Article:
CHANOVER, HYMAN (1920–1998), U.S. Conservative rabbi, educator, and author. Born in Poland, Chanover was brought to the U.S. as an infant. He was ordained at the Jewish Theological Seminary in 1945 and earned his Ed.D. at New York University in 1971, where he later served as adjunct professor of education in the graduate school (1974–78). In 1972, the Seminary awarded him a Doctor of Divinity degree, honoris causa. Although he spent the first 10 years of his career as a congregational rabbi, he left the pulpit to work full time in Jewish education, joining the *American Association for Jewish Education (aaje, later the Jewish Education Service of North America) as director of personnel services and subsequently director of the Department of Community Planning and director of the National Curriculum Research Institute. He championed continuing education for teachers and developed a national licensing program for principals of Jewish schools. He edited Our Teachers (1958–63) and widely provided consulting services to organizations, including Jewish federations, the U.S. Office of Education, the National Institute for Education, the Educational Research Council of America, and the United Federation of Teachers. Upon his retirement from the aaje in 1977 after 21 years of service, he became executive director of the Baltimore Board of Jewish Education and Isaac C. Rosenthal Professor of Jewish Education at Baltimore Hebrew College. He retired for a second time in 1984.
As a member of the United Synagogue's Commission on Jewish Education, Chanover contributed greatly to the shaping of Conservative Jewish education and the three-day-a-week congregational Hebrew school, writing more than 50 volumes of textbooks, prayer books, story books, curricula, syllabi, and teachers' guides. He was a member of the executive committee of the Jewish Book Council of America and vice president of the National Council for Jewish Education and the National Ethnic Studies Assembly. He served on the advisory board of the National Jewish Committee on Scouting and wrote nine programming manuals for Boy Scouts and Cub Scouts. In 1980, he was cited for distinction as the innovator of the popular "Home Start" family education program adopted by Jewish communities throughout the U.S. and Canada. He is the sole author of seven books on Jewish education and culture and teaching the holidays and prayer in Jewish schools, and co-author of seven more, including When a Jew Celebrates (with Eugene Borowitz and Harry Gersh, 1971); When a Jew Prays (with Eugene Borowitz and Seymour Rossel, 1973); and When a Jew Seeks Wisdom (with Seymour Rossel and Chaim Stern, 1975).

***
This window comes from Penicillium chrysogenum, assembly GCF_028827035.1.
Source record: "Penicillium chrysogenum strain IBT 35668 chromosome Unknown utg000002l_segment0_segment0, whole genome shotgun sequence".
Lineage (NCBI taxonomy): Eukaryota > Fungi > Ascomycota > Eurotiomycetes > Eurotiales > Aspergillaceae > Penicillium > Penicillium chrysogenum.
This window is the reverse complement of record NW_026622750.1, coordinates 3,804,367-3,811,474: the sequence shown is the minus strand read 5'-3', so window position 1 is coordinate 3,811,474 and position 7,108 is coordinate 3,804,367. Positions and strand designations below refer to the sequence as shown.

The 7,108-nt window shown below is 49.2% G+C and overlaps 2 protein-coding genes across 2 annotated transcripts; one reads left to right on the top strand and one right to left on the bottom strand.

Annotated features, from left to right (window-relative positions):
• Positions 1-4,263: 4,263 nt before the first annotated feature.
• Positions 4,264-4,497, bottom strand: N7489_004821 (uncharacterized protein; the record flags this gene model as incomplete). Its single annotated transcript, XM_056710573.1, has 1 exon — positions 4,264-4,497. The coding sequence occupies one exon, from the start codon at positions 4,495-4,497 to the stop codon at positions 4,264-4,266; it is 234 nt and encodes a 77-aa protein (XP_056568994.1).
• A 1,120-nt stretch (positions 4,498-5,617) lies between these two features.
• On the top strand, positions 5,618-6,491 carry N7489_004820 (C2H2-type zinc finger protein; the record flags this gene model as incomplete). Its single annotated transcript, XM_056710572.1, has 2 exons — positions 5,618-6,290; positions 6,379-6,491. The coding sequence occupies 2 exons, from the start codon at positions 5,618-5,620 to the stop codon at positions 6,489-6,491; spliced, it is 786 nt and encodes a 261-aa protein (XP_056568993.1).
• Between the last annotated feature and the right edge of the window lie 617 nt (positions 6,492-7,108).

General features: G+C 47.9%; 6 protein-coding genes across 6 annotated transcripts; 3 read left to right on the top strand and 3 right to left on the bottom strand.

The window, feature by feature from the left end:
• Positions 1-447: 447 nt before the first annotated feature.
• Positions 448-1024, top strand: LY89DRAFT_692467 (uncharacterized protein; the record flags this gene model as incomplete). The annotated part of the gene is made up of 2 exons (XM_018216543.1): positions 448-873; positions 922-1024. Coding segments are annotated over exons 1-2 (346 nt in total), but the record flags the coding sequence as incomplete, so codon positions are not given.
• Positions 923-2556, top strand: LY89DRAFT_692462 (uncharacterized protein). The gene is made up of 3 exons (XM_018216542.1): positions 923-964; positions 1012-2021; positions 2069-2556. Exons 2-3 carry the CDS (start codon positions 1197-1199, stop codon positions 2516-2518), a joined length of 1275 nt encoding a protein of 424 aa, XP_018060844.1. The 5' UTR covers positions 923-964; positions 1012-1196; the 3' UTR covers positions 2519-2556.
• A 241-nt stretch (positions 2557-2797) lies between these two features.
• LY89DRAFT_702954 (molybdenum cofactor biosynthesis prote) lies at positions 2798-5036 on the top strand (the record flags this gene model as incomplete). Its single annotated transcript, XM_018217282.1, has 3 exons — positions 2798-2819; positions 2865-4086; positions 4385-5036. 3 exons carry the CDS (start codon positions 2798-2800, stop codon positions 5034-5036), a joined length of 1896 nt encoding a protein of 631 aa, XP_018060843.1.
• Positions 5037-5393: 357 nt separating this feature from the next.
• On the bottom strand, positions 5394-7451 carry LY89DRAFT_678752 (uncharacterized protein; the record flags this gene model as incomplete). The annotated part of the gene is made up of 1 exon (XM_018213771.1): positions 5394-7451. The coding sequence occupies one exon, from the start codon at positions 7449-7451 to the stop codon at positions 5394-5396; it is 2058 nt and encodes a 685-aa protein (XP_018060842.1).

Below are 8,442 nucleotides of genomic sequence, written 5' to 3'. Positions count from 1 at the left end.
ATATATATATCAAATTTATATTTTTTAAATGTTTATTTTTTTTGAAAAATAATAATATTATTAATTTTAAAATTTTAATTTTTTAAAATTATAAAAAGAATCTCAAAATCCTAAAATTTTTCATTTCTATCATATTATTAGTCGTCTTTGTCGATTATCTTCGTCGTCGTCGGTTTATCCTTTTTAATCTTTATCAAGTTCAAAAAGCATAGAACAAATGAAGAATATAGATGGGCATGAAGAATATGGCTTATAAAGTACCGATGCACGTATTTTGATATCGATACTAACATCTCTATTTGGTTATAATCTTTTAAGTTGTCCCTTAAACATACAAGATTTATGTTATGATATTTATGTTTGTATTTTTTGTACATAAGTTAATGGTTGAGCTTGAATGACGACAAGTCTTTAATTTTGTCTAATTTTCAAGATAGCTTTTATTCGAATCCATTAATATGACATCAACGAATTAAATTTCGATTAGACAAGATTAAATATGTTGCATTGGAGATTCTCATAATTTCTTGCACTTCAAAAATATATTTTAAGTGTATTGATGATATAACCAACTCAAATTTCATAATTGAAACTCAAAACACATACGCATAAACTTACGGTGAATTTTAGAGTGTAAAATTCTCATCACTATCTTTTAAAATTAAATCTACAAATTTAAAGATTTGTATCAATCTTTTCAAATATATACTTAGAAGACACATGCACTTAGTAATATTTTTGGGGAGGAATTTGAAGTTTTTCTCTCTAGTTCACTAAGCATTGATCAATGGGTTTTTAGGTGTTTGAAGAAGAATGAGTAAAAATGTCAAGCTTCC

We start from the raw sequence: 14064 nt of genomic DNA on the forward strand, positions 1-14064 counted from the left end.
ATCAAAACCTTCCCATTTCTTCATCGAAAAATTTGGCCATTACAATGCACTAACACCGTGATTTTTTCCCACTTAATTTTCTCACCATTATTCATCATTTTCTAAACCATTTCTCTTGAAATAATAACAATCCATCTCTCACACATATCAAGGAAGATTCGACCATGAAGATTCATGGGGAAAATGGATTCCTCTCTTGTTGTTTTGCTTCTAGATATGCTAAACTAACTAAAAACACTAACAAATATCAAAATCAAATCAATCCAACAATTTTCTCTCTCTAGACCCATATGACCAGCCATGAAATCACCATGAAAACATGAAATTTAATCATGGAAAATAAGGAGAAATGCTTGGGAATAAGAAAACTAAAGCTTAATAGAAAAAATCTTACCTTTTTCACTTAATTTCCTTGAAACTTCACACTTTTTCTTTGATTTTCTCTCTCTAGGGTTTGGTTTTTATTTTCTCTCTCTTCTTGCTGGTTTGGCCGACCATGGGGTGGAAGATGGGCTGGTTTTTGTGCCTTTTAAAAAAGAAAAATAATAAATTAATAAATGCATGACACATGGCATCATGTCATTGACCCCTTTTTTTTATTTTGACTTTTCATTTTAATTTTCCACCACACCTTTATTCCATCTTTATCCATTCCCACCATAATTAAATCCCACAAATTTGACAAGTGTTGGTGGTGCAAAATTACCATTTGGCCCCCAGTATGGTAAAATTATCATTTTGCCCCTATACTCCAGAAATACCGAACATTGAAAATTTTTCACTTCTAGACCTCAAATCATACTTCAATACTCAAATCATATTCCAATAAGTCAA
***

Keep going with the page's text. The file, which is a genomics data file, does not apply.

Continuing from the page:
P.S. Nadell, Conservative Judaism in America: A Biographical Dictionary and Sourcebook (1988).
[Bezalel Gordon (2nd ed.)]
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